The waters surrounding Juneau hold a wealth of sea life rivaling the gold in the mountains. The seafood that Alaska is famous for can be caught throughout the Juneau area. Alaska king or chinook salmon are known for their incredible size. Silver or coho salmon are known for their superior strength and ability to fight. Pacific halibut often weigh in excess of 100 pounds. Dolly Varden, cutthroat and steelhead trout are found in the rivers, lakes, streams and saltwater shoreline areas. Juneau is also a flyfishing paradise. Local fishing charter companies offer half and full-day excursions for fly and deep sea fishing in Alaska’s prime fishing territory.

 

Juneau has a variety of accommodations ranging in style from quaint bed and breakfasts to modern hotels. Wilderness lodges for fishing and outdoor adventures are also accessible from Juneau. Campgrounds are located near the ferry terminal and also near Mendenhall Glacier in town.

 

Located 22 miles north of downtown Juneau at 21425 Glacier Highway, the Shrine of St. Thérèse has welcomed people for over 75 years. Dedicated to St. Thérèse of Lisieux, the patron saint of Alaska, missionaries and the Diocese of Juneau, the beautiful grounds surrounding the beach-stone chapel offer peaceful lodge and cabin accommodations.

 

  

Juneau-Douglas City Museum

Juneau-Douglas City Museum is located at the Veterans Memorial Building across from the State Capitol building at Fourth and Main Street. With more than 6,000 historical and fine art objects, special exhibits on the greater Juneau area’s history and culture change frequently. Trail guides and a free historic guide of Juneau are available in the gift shop that also features photography and books by local artists and writers. 

 

Enjoy two totem poles in the small, beautifully landscaped park and view Alaska’s Capitol building. The Museum building was constructed in 1951 as a library and dedicated to Veterans of Foreign Wars. It was the first building in Alaska to be constructed specifically as a library. On this site on July 4, 1959, the first Alaska State Flag was raised celebrating statehood, and a 49-star flag still flies there.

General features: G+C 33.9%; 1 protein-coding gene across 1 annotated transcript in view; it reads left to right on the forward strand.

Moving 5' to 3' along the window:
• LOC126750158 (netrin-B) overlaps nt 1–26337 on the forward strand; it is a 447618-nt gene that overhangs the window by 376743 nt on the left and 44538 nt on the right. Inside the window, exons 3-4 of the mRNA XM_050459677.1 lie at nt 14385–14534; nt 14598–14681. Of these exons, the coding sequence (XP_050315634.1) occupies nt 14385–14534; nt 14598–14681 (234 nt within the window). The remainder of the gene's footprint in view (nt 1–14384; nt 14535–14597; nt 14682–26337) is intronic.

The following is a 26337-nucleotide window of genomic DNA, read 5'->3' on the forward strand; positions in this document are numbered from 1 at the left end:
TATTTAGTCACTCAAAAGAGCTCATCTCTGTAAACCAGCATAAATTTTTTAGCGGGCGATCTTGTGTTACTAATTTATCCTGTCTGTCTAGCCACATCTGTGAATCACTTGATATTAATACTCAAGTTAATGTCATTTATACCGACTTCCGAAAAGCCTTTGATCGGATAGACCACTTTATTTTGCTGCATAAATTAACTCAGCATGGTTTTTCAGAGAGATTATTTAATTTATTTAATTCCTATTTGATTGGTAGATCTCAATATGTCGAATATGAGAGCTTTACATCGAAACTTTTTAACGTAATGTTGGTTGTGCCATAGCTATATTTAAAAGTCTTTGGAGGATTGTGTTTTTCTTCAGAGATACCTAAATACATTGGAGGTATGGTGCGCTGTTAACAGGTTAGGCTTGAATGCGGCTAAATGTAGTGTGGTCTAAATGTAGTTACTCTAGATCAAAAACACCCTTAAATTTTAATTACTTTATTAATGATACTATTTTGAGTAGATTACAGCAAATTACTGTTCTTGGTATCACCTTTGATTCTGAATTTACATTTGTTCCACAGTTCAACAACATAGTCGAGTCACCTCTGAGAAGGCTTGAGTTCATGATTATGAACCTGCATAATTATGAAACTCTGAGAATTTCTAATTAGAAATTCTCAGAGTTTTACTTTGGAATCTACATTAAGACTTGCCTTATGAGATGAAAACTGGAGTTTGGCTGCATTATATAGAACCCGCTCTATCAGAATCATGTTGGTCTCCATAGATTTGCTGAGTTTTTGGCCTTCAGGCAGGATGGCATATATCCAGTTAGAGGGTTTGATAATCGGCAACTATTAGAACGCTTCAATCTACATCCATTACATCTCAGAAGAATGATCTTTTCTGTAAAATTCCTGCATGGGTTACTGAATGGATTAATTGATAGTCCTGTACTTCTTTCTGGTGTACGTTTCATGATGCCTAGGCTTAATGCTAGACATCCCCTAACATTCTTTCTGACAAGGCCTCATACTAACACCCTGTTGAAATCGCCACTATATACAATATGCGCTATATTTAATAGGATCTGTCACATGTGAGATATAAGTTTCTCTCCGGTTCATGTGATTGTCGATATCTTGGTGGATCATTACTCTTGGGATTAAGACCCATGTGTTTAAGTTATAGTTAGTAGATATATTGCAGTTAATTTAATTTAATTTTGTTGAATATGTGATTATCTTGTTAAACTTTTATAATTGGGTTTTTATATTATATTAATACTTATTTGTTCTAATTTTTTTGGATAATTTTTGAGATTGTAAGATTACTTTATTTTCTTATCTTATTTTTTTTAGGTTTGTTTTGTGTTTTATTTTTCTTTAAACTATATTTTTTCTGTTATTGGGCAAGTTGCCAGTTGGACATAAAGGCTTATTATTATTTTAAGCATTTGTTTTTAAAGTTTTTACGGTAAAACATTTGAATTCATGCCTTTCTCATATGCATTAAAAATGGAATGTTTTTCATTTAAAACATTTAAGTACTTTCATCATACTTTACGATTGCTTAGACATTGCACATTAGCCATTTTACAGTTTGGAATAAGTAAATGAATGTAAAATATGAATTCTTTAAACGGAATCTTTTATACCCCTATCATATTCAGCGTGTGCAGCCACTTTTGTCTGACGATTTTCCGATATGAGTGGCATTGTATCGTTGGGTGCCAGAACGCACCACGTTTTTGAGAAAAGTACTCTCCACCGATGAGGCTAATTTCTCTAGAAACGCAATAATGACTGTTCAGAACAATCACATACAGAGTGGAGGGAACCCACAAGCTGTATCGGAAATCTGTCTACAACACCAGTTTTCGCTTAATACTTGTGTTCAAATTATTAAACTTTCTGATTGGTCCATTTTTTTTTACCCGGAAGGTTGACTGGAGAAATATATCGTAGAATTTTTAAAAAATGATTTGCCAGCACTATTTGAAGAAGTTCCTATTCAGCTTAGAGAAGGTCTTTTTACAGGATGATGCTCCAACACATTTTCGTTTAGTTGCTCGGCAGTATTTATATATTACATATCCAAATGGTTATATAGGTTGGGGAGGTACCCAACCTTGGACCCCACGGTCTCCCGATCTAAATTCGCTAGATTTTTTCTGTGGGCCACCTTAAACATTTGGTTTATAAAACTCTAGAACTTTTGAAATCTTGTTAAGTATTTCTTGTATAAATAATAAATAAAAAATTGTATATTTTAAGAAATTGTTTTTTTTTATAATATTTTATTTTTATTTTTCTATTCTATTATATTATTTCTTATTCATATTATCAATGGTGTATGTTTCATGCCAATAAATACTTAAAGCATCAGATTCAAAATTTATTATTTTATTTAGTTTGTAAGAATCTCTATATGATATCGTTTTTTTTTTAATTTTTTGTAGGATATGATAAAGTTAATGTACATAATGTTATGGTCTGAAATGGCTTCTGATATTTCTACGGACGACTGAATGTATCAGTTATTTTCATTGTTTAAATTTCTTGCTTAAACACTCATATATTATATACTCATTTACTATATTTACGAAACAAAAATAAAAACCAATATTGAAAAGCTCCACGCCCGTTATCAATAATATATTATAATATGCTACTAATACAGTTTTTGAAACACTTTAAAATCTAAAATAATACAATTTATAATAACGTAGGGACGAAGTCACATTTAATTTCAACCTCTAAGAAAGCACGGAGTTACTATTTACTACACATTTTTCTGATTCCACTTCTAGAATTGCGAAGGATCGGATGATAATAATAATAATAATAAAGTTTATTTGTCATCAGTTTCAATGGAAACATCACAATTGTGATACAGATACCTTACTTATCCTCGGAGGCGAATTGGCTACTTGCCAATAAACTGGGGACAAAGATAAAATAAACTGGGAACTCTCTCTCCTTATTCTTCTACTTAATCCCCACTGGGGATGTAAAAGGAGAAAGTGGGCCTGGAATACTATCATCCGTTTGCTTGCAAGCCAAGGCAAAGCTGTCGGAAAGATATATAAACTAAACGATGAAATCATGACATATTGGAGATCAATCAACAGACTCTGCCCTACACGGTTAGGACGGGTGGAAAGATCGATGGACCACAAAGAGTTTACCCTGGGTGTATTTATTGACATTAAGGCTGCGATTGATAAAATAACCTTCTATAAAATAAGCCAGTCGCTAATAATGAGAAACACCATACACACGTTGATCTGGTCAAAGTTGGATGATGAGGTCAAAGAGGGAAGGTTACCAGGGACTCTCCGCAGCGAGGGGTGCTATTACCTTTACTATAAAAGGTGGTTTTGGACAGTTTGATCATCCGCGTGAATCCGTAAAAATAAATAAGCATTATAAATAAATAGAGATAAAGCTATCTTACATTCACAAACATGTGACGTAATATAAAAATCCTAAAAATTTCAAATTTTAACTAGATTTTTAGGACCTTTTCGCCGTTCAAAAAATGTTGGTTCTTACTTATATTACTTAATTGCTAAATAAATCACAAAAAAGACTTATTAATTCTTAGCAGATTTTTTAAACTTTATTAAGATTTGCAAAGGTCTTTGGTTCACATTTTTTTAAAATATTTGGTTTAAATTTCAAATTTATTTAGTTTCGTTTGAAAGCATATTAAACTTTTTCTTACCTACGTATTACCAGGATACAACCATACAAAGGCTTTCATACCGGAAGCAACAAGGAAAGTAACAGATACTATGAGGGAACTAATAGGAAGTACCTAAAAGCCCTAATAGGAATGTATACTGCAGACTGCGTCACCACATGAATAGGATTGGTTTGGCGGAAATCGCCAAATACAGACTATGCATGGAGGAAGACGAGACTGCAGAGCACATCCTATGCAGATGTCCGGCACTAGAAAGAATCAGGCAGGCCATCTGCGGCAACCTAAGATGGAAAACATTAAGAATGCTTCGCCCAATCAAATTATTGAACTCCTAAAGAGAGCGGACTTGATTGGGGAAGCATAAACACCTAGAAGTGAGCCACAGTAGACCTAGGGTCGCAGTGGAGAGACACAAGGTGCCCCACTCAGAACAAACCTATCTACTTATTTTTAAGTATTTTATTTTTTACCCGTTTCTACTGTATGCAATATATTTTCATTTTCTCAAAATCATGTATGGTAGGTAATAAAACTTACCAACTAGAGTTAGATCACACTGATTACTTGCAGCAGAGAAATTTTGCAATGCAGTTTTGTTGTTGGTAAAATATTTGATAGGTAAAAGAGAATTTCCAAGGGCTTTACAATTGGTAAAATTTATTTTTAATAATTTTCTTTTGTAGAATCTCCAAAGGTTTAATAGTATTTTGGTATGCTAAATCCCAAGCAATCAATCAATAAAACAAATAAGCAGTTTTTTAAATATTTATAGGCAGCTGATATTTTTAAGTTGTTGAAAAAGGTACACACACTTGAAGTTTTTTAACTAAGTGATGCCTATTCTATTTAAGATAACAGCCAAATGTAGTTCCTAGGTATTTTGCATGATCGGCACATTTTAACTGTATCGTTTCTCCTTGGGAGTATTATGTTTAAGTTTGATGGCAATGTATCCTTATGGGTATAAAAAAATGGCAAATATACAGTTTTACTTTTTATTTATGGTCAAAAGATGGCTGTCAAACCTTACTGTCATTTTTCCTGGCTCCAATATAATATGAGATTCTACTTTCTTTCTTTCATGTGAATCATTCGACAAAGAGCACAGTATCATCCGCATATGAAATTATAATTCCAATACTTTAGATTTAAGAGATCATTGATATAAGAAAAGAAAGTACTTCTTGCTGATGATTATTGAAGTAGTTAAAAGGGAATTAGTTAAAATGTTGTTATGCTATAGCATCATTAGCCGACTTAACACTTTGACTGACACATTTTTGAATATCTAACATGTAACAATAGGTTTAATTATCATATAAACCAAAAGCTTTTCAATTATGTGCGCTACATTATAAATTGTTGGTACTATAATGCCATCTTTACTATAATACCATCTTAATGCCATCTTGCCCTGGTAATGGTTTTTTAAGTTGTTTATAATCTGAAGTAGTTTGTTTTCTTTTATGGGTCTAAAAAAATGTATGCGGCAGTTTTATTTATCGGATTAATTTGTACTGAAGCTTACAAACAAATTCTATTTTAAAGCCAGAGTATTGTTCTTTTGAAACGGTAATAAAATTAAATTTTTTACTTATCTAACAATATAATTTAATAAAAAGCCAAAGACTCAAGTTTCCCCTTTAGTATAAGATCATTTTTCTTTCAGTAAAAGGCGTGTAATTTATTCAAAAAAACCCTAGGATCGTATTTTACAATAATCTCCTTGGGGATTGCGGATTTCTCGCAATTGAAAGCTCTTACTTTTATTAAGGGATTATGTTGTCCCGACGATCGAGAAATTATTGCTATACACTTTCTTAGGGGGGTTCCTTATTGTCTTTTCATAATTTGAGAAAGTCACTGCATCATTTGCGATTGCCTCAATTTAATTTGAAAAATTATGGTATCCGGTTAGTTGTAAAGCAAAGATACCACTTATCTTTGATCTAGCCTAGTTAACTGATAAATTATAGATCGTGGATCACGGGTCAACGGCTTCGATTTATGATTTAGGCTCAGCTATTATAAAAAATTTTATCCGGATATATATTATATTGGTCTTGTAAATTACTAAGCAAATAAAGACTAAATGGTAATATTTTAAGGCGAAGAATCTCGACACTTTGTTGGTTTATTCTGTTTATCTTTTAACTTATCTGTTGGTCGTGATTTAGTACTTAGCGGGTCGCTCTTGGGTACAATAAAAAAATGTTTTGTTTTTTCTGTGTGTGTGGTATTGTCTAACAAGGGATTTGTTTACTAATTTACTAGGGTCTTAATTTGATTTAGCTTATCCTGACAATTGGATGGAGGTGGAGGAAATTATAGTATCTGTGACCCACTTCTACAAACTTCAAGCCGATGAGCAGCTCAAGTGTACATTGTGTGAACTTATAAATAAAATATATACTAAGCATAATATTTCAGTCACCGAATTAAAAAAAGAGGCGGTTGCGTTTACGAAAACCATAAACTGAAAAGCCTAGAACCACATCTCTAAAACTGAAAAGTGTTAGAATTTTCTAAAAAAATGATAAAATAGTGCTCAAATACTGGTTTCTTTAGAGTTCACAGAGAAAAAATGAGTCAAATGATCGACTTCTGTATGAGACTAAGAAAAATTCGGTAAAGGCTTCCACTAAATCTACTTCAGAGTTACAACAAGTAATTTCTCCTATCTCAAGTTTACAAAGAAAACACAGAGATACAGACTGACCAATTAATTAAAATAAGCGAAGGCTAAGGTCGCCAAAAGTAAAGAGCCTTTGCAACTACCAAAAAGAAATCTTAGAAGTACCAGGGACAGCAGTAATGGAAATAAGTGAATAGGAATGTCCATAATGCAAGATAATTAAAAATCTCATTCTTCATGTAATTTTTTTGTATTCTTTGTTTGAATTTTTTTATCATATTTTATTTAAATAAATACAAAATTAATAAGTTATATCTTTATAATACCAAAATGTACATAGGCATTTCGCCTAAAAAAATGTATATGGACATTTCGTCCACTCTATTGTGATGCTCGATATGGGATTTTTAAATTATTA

Sights and Sounds on the Mount Roberts Tramway: More than Just a Beautiful View

Soar to new heights in scenic adventure aboard the top attraction in Juneau. At the breathtaking top of the mountain, visitors can explore the rain forest hiking trails to a sub-alpine meadow for a spectacular 360° view, then treat themselves to excellent seafood, local brews and gorgeous views in the Timberline Bar & Grill. Watch master Native artisans at work on exquisite jade, argillite, fossil ivory, cedar and beaded pieces in the Raven Eagle Gift Shop and Gallery, and shop for truly one-of-a-kind artwork, traditional apparel and more. Enjoy the complimentary award-winning short film Seeing Daylight on Tlingit culture, or thrilling live performances at the Chilkat Theater.

 

The Goldbelt Mount Roberts Tramway opened in 1996 and operates May through September. It is the only aerial tramway in southeast Alaska. Often accompanied by traditional drumming and singing, guests on the spacious cars rise 1,800 feet from the cruise ship dock in downtown Juneau through the rainforest to the Mountain House Sky Bridge complex, surrounded by expansive views of Juneau and Gastineau Channel. The Mount Roberts Tramway is one of the most vertical tramways in the world and received the Governor’s Award for facility ADA accessibility design.

 

Prices provide an all-day pass up and down the mountain. Tickets are available from the shore excursion department of all major cruise lines, and the Tramway station just south of downtown Juneau at 490 S. Franklin Street, on the cruise ship dock in the big red building, and at the front desk of the Goldbelt Hotel. So come be inspired by this unique opportunity to view wildlife and bald eagle exhibit, riots of wild flowers and the stupendous mountain and seascapes spread out below. 

 

Seward's Descendants Attend the Unveiling of their Famous Ancestor’s Statue

July 3rd, 2017 saw the unveiling of a life size statue of William Henry Seward in Alaska’s capital city Juneau. Painter/sculptor David Rubin of Ketchikan and his sister Judy Rubin in Boston created the impressive bronze of the Secretary of State, who secured the territory then known as Russian America by treaty in 1867, making 2017 the Sesquicentennial (150th) Anniversary of modern day Alaska. Installed on a four-foot block of Tokeen marble and a concrete pad, Seward towers eleven feet in the air.

 

The raising of a statue to celebrate the anniversary was an idea born of Alaska's own John Venables and the Alaska Living History Group. Mr. Venables was known to dress in period costumes and impersonate Alaska's first senator Bob Bartlett, Judge Wickersham, and his favorite, William Seward. He once performed his 'Seward' on the floor of the Library of Congress on Seward's Day, March 30th, 2009. Eight years later on Seward's Day in 2017, the Rubins were recognized at a reception held at the State Department in Washington DC, in acknowledgement of the milestone anniversary. It wasn't long after they were chosen for the commission that Mr. Venables died, never seeing his dream realized. Though it saddened many that he was not at the final unveiling, Seward's descendants were in attendance, making the ceremony truly a family event.